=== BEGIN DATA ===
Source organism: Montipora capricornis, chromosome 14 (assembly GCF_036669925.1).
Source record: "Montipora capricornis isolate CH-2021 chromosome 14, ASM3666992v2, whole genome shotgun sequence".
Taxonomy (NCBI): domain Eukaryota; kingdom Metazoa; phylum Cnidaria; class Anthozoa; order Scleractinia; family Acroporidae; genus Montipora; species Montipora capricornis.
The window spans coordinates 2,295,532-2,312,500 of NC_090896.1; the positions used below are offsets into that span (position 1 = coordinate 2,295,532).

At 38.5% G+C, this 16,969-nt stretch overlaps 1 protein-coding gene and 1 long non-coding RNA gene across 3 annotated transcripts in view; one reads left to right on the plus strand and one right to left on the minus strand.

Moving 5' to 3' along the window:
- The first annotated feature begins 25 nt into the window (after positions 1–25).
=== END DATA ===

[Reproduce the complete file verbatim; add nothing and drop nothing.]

Source organism: Montipora capricornis, chromosome 14 (assembly GCF_036669925.1).
Source record: "Montipora capricornis isolate CH-2021 chromosome 14, ASM3666992v2, whole genome shotgun sequence".
Taxonomy (NCBI): domain Eukaryota; kingdom Metazoa; phylum Cnidaria; class Anthozoa; order Scleractinia; family Acroporidae; genus Montipora; species Montipora capricornis.
The window spans coordinates 2,295,532-2,312,500 of NC_090896.1; the positions used below are offsets into that span (position 1 = coordinate 2,295,532).

At 38.5% G+C, this 16,969-nt stretch overlaps 1 protein-coding gene and 1 long non-coding RNA gene across 3 annotated transcripts in view; one reads left to right on the plus strand and one right to left on the minus strand.

Moving 5' to 3' along the window:
- The first annotated feature begins 25 nt into the window (after positions 1–25).